The authors acknowledge the support of the VITOVIN project (CZ.1.07/2.3.00/20.0184), which is co-financed by the European Social Fund and the state budget of Czech Republic, the Czech Science Foundation (GAP407/11/0585), and the Faculty of Social Studies, Masaryk University.
Beran, T., & Li, Q. (2007).The relationship between cyberbullying and school bullying. The Journal of Student Wellbeing 1, 16–33.
Bonanno, R. A., & Hymel, S. (2013). Cyber bullying and internalizing difficulties: above and beyond the impact of traditional forms of bullying. Journal of youth and adolescence, 1-13.
Cappadocia, M. C., Craig, W. M., & Pepler, D. (2013). Cyberbullying prevalence, stability, and risk factors during adolescence. Canadian Journal of School Psychology, 28, 171-192.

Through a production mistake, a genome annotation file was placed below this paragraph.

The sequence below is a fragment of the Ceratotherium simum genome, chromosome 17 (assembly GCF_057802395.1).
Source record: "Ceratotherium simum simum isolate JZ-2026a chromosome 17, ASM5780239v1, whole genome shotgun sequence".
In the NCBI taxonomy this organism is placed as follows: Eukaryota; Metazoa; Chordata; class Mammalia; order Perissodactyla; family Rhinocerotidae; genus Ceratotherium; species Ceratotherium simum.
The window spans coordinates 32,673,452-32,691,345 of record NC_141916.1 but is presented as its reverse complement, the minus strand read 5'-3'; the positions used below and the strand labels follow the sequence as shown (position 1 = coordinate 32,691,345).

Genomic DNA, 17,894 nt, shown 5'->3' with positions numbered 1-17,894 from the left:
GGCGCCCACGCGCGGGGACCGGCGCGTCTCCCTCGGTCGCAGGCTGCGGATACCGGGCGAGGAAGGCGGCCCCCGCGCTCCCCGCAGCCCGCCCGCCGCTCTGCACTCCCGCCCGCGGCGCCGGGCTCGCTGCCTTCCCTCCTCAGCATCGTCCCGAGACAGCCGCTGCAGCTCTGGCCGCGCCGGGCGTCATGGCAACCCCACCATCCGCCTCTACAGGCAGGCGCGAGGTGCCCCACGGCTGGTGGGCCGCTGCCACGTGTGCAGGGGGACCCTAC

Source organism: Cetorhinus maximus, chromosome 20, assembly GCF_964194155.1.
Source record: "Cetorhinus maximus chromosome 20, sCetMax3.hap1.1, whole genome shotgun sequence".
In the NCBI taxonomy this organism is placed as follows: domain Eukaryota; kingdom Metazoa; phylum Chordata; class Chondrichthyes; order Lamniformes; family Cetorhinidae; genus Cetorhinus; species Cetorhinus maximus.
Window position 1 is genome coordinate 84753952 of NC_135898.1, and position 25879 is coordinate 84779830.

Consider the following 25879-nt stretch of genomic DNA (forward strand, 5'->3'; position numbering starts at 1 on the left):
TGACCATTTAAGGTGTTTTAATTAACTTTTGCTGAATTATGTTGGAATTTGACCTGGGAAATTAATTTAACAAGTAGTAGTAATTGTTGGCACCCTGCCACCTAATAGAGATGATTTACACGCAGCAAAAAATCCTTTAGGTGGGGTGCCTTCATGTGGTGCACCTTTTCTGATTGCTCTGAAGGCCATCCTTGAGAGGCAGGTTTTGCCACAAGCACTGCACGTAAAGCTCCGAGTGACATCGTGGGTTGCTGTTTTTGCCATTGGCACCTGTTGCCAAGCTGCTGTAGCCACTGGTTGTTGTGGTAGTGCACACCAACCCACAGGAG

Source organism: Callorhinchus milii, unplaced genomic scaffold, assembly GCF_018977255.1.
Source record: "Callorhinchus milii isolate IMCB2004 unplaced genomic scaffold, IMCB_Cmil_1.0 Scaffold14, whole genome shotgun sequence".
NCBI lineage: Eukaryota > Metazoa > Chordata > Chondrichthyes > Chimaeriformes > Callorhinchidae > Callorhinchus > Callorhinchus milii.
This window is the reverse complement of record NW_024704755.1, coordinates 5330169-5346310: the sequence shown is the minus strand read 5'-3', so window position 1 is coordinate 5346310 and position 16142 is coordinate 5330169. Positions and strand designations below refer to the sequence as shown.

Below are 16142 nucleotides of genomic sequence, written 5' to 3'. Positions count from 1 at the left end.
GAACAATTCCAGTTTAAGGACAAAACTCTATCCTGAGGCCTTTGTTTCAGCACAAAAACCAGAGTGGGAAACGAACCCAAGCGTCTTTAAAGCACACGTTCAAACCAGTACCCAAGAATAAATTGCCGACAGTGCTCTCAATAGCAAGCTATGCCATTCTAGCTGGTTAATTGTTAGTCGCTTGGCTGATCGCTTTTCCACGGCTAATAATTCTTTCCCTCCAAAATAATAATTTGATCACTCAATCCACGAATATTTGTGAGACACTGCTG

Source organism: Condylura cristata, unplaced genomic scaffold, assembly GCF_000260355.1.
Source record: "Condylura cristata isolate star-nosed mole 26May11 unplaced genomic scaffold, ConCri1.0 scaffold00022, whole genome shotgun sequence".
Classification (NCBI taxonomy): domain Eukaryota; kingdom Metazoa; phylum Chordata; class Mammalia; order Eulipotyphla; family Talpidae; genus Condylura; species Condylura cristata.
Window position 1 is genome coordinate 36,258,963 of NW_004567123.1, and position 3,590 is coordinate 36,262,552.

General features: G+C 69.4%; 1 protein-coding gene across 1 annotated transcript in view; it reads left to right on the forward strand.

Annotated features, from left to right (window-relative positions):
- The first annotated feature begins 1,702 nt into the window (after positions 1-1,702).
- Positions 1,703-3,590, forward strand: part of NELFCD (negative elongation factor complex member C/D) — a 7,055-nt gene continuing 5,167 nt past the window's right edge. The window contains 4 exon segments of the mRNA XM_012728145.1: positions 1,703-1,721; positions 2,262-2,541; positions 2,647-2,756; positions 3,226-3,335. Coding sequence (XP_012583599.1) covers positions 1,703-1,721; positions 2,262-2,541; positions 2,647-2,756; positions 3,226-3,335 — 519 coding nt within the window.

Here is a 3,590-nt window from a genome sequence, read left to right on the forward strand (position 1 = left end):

Dehue, F., Bolman, C., & Völlink, T. (2008). Cyberbullying: Youngster’s experiences and parental perception. CyberPsychology & Behavior, 11, 217-332.
Dooley, J. J., Pyżalski, J., & Cross, D. (2009). Cyberbullying versus face-to-face bullying. Zeitschrift für Psychologie/Journal of Psychology, 217, 182–188.
Dooley, J. J., Gradinger, P., Strohmeier, D., Cross, D., & Spiel, C. (2010). Cyber-victimisation: The association between help-seeking behaviours and self-reported emotional symptoms in Australia and Austria. Australian Journal of Guidance and Counselling, 20, 194-209.
Heirman, W., & Walrave, M. (2008). Assessing concerns and issues about the mediation of technology in cyberbullying. Cyberpsychology: Journal of Psychosocial Research on Cyberspace, 2(2), article 1. Retrieved from: http://cyberpsychology.eu/view.php?cisloclanku=2008111401
Hoff, D. L., & Mitchell, S. N. (2009). Cyberbullying: Causes, effects, and remedies. Journal of Educational Administration, 47, 652-665.
Juvonen, J., & Gross, E. F. (2008). Extending the school grounds? Bullying experiences in cyberspace. Journal of School Health, 78, 496-505.
Kowalski, R. M., & Limber, S. P. (2007). Electronic bullying among middle school students. Journal of adolescent health, 41(6), S22-S30.